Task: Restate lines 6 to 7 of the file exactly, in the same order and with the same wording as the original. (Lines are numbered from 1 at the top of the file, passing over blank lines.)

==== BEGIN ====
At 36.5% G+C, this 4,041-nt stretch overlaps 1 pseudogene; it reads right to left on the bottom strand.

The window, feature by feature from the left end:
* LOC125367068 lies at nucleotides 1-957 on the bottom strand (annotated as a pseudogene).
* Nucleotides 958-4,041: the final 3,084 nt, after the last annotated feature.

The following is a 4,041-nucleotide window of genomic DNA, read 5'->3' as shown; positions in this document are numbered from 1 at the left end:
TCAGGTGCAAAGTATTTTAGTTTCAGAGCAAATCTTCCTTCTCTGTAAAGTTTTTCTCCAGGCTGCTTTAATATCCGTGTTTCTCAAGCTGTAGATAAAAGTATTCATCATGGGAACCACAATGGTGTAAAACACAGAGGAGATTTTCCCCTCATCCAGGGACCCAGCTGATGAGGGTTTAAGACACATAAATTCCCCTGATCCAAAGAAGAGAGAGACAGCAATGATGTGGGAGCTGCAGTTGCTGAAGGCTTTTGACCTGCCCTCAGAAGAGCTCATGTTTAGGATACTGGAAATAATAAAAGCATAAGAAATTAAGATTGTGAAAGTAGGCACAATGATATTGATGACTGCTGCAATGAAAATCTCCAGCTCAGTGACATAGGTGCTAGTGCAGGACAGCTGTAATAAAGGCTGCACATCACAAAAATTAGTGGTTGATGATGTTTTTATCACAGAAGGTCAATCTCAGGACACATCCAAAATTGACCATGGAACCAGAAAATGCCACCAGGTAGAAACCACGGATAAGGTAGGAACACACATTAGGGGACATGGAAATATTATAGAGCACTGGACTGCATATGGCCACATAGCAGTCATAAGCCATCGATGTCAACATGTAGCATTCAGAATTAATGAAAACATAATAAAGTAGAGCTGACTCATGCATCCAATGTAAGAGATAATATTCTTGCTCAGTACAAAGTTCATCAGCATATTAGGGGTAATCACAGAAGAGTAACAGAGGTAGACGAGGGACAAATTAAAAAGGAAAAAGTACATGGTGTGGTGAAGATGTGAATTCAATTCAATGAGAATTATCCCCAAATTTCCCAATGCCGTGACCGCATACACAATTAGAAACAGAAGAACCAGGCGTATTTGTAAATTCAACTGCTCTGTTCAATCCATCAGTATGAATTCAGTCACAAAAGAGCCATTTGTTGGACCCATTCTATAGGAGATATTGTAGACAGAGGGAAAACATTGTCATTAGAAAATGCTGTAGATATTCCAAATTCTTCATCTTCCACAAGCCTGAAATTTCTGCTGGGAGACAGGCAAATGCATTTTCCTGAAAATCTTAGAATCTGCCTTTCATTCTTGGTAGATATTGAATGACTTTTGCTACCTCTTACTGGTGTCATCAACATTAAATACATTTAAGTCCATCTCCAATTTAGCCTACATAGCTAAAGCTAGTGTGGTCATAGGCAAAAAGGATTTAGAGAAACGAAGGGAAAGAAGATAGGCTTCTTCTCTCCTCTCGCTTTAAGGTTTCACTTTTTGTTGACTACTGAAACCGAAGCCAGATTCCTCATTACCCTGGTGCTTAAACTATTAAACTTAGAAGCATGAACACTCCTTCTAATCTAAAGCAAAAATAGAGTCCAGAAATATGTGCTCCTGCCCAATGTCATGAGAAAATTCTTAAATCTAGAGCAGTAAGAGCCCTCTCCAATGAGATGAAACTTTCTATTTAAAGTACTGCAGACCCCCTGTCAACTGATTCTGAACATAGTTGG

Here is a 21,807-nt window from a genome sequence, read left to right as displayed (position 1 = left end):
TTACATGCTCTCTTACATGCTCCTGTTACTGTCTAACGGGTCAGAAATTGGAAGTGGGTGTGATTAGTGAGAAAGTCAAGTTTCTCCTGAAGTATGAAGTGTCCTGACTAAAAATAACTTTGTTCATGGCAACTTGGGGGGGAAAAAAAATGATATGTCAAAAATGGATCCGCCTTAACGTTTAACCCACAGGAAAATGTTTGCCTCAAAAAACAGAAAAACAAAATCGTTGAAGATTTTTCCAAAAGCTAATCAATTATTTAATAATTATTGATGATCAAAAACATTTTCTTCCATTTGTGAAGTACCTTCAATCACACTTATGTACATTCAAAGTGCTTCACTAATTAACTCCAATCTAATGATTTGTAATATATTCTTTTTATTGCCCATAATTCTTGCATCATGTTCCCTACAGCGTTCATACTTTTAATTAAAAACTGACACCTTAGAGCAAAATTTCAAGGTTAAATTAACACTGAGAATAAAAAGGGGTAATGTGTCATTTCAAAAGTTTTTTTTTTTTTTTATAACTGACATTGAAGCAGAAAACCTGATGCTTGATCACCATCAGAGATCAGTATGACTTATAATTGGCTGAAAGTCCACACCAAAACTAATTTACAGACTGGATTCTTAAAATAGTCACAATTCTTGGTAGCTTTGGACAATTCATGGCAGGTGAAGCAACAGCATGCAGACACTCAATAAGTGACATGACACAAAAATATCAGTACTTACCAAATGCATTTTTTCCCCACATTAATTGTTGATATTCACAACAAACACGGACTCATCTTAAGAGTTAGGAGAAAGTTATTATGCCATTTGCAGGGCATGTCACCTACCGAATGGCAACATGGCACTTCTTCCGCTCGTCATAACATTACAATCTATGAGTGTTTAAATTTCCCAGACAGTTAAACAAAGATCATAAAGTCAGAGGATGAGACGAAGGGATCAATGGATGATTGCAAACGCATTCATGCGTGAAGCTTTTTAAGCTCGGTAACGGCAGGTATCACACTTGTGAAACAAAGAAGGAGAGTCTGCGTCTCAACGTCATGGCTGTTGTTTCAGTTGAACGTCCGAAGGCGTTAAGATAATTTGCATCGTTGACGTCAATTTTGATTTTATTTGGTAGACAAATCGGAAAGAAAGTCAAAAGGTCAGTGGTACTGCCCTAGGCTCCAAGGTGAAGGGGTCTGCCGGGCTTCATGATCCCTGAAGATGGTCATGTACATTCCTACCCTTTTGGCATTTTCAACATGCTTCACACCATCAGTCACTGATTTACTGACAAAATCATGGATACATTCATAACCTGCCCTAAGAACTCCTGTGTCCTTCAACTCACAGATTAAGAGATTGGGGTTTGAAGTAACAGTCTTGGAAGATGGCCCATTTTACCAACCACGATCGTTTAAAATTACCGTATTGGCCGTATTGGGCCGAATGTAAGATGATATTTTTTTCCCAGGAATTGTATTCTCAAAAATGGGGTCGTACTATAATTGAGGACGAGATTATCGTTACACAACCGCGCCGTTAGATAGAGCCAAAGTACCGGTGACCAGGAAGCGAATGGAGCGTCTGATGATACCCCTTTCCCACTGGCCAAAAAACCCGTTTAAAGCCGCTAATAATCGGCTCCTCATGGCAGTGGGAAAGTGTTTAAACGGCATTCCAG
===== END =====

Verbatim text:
TCAGGTGCAAAGTATTTTAGTTTCAGAGCAAATCTTCCTTCTCTGTAAAGTTTTTCTCCAGGCTGCTTTAATATCCGTGTTTCTCAAGCTGTAGATAAAAGTATTCATCATGGGAACCACAATGGTGTAAAACACAGAGGAGATTTTCCCCTCATCCAGGGACCCAGCTGATGAGGGTTTAAGACACATAAATTCCCCTGATCCAAAGAAGAGAGAGACAGCAATGATGTGGGAGCTGCAGTTGCTGAAGGCTTTTGACCTGCCCTCAGAAGAGCTCATGTTTAGGATACTGGAAATAATAAAAGCATAAGAAATTAAGATTGTGAAAGTAGGCACAATGATATTGATGACTGCTGCAATGAAAATCTCCAGCTCAGTGACATAGGTGCTAGTGCAGGACAGCTGTAATAAAGGCTGCACATCACAAAAATTAGTGGTTGATGATGTTTTTATCACAGAAGGTCAATCTCAGGACACATCCAAAATTGACCATGGAACCAGAAAATGCCACCAGGTAGAAACCACGGATAAGGTAGGAACACACATTAGGGGACATGGAAATATTATAGAGCACTGGACTGCATATGGCCACATAGCAGTCATAAGCCATCGATGTCAACATGTAGCATTCAGAATTAATGAAAACATAATAAAGTAGAGCTGACTCATGCATCCAATGTAAGAGATAATATTCTTGCTCAGTACAAAGTTCATCAGCATATTAGGGGTAATCACAGAAGAGTAACAGAGGTAGACGAGGGACAAATTAAAAAGGAAAAAGTACATGGTGTGGTGAAGATGTGAATTCAATTCAATGAGAATTATCCCCAAATTTCCCAATGCCGTGACCGCATACACAATTAGAAACAGAAGAACCAGGCGTATTTGTAAATTCAACTGCTCTGTTCAATCCATCAGTATGAATTCAGTCACAAAAGAGCCATTTGTTGGACCCATTCTATAGGAGATATTGTAGACAGAGGGAAAACATTGTCATTAGAAAATGCTGTAGATATTCCAAATTCTTCATCTTCCACAAGCCTGAAATTTCTGCTGGGAGACAGGCAAATGCATTTTCCTGAAAATCTTAGAATCTGCCTTTCATTCTTGGTAGATATTGAATGACTTTTGCTACCTCTTACTGGTGTCATCAACATTAAATACATTTAAGTCCATCTCCAATTTAGCCTACATAGCTAAAGCTAGTGTGGTCATAGGCAAAAAGGATTTAGAGAAACGAAGGGAAAGAAGATAGGCTTCTTCTCTCCTCTCGCTTTAAGGTTTCACTTTTTGTTGACTACTGAAACCGAAGCCAGATTCCTCATTACCCTGGTGCTTAAACTATTAAACTTAGAAGCATGAACACTCCTTCTAATCTAAAGCAAAAATAGAGTCCAGAAATATGTGCTCCTGCCCAATGTCATGAGAAAATTCTTAAATCTAGAGCAGTAAGAGCCCTCTCCAATGAGATGAAACTTTCTATTTAAAGTACTGCAGACCCCCTGTCAACTGATTCTGAACATAGTTGG

Here is a 21,807-nt window from a genome sequence, read left to right as displayed (position 1 = left end):